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My Very Special DIAD at Twin Palms

Being a provisional member, I'm still finding my way around the JLBR calendar. I was checking my calendar before going to bed and noticed that no one had signed up for the next day's DIAD at Twin Palms Center for the Disabled in Boca Raton. Because DIAD’s fill up quickly, I was surprised it was still open. I made a quick check on my office calendar and saw that I could pull off a long lunch, so without overthinking, I signed up.


I really had no idea what I had even signed up for and had no idea what to expect. I woke up the next morning and realized I was nervous. My nervousness grew as the morning went on, which surprised me - I love new experiences, but I realized this was a bit outside my comfort zone. Part of me was very excited about just putting myself out there, and then of course, I was aware that part of me was resisting. I showed up, nervous and excited, and had plenty of expectations.


Expectations that the day would be spelled out for me. That someone would tell me exactly what was expected of me and I would follow instructions. But I walked into the center virtually unnoticed. Everyone was very busy and I immediately felt very out of place. Some of the people were crowded around a table painting ceramics. I was trying to make sense of it all. They were deep in their projects and I couldn’t tell who worked there and who were students. Not going to lie, it was awkward for a whole long minute. But the awkwardness was all on my part. Because soon after I walked in, Anthony came up and gave me a hug. He wasn’t awkward at all! I had to adjust to a new reality.


Everyone in the room was full of love. I had to quickly let my expectations go, and just let the day unfold. Not only did I end up getting many hugs throughout the day, my day was full of hand holding, coloring, games, and talking. I learned a lot about my new friends. I learned that although he didn’t say a word to me, Drew smiled all day and held a job on Saturdays rolling napkins for a local restaurant, and proudly wore a baseball cap with all the waitress’s signatures. I learned that Miriam loves the movie "How to train your Dragon" and told me all about Astrid's relationship with Hiccup. (Side note, I've seen the movie numerous times and hadn't even paid attention to the character's names, leading me to realize I should pay more attention when I watch movies.) We played the Wii dragon video game and we both laughed as she beat me effortlessly. One of the ladies was sad and was telling me she wanted to go home. She ended up just sitting next to me for a while and we compared nail polish and I saw her smile.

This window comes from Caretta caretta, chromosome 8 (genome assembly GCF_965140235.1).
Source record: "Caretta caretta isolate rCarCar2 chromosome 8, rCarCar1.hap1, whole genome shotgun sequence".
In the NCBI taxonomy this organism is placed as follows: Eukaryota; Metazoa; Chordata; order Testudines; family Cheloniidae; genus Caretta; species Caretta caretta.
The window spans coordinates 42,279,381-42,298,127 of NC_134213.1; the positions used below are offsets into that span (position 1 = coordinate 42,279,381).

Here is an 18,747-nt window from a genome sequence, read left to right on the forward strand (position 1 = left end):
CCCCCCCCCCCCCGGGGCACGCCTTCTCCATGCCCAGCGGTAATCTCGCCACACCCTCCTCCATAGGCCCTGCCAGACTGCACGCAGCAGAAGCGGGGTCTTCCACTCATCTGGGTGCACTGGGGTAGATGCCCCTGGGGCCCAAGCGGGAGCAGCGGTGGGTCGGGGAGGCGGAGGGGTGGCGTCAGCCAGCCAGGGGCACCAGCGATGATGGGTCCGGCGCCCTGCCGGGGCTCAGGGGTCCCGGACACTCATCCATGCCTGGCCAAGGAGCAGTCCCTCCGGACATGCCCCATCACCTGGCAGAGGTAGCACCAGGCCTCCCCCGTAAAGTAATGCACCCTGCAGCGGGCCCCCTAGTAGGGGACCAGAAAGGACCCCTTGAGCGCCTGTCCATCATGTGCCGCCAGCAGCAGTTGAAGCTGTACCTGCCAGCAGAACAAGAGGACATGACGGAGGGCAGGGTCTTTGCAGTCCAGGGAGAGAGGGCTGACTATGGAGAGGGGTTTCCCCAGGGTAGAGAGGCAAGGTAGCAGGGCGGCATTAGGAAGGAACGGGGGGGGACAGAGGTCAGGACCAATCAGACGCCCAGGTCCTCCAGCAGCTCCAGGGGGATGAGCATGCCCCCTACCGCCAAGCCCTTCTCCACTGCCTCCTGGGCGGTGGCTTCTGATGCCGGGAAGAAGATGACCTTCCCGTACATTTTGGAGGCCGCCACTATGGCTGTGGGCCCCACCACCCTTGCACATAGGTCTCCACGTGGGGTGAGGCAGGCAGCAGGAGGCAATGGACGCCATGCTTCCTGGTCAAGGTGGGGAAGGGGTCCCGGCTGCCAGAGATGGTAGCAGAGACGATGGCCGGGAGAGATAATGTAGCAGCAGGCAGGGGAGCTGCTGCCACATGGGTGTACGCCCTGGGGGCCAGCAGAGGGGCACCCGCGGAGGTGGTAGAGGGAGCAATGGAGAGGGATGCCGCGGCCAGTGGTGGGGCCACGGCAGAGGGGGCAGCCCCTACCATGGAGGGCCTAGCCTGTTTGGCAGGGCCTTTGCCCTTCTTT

Eva liked to play tricks and hid one of the worker’s phone from her when she left the table and laughed and laughed while she urged me to keep the secret. They hugged each other throughout the day and looked out for each other. Eva asked Anthony if he wanted to sit down and she encouraged him to count numbers in a workbook. She smiled the entire time. It was two short hours. I can’t even express what my takeaway was after two short hours. After the shift was over, I spoke to Chris, the director, for about a half hour and he told me more about the facility and about some of their struggles. How these people live in the shadows. How they “age out” of programs that can help them.


It was apparent to me that this man has a huge heart and could really use more help with this program. I could see his passion as he spoke and I empathized with what seems to be an uphill battle. The ladies who work there are all equally as passionate and know everyone’s name and each of their personalities. “Yes, she likes to hold hands. She likes to use the stickers. He likes to put his hand on his throat and feel the vibration of his voice. She likes to put on her headphones and listen to classical music.”


To say it was an eye opening experience is an understatement. As we spoke, I shared with them that I have 5 boys and 3 dogs and a cat. They asked me more about it, so I showed them a short video of pictures of my kids. They were genuinely interested and watched my phone enthusiastically. As the day ended and they went home with their parents, grandparents, and caregivers, I saw how many people care for these students and how loved they are. I have an aunt with a special needs daughter and I’ve always respected the energy she’s given to caregiving for her over the years. In her situation, it’s like caring for an infant that never ages - and she does it with joy and grace.


I realized today that it isn’t a sacrifice to care for these people, it is a blessing. I understand my aunt just a little bit more today. I saw the joy and love that fills the hearts of these very special people and realized they are truly a gift to all those around them. I can’t wait to sign up to go on the next open DIAD Bowling Day with this crew!


Heather Ronan

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